An SPF record (sender policy framework) in short is a DNS record that you add to your domain’s zone file to specify which hosts are allowed to send mail on behalf of your domain. For the most part you would only want the server hosting your domain to be able to send mail, but hat most of our customers don’t realize is that they unknowingly spoof email all the time! Since ISP’s nowadays block SMTP port 25 for third-party mail servers, a lot of our customers use their ISP to send mail for their domain. This is basically how email is spoofed…you put an email address as the ‘from’ address in an email, and send it from a different mail server. Even though this is legitimate email, they are basically allowing their ISP’s mail servers to send their domain’s email, even though their ISP has no authority or management rights over that email, since the domain is hosted on another server.

We usually require our customers to generate their own SPF records so that they can specify what servers they want to be able to send mail from, that way our hands stay clean if the SPF record causes them to not be able to send email. If you go to www.openspf.org you can easily generate a custom SPF record to add to your DNS zone with little to no hassle. The questions can be a little confusing for newbies, so here’s a quick walkthrough on how to answer them.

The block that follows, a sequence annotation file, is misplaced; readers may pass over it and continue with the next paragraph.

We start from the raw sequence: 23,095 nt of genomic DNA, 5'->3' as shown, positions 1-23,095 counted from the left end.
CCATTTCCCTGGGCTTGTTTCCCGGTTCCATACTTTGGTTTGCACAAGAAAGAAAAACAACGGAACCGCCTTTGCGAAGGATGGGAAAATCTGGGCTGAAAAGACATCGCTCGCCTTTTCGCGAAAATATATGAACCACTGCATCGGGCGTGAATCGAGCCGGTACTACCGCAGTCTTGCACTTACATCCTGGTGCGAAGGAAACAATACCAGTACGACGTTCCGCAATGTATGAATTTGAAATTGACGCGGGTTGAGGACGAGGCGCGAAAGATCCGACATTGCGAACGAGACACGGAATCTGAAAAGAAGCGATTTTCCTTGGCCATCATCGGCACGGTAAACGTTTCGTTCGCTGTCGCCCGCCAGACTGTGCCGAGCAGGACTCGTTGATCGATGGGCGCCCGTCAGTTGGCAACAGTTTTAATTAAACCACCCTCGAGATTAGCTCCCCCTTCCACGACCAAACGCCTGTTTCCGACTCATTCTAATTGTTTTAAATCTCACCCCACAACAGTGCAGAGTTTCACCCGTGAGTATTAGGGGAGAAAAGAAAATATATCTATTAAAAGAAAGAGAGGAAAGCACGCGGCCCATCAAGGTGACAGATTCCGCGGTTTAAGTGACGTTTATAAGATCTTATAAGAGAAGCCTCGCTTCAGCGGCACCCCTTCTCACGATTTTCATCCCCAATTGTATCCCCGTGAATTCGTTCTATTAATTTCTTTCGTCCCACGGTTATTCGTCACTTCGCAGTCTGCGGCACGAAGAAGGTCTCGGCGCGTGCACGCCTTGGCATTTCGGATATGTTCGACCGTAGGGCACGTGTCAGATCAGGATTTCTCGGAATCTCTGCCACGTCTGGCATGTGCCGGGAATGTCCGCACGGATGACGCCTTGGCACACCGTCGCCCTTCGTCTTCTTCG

Question 1: A-Record

v-nessa.net's IP address is 216.134.252.71 (vps71.inmotionhosting.com).
Does that server send mail for v-nessa.net?

The wizard will attempt to resolve the domain to an IP, then do a rDNS on the IP for a hostname. You usually want to say YES unless your mail is hosted on a different server.

Question 2: MX-Record

This wizard found 2 names for the MX servers for v-nessa.net:
vps71.inmotionhosting.com and v-nessa.net.
MX servers receive mail for v-nessa.net.
Do they also send mail from v-nessa.net?

In most cases, this will be true. Exceptions for this is if you have an irregular MX record modification, or are using another outgoing mail server or domain to send mail.

Question 3: PTR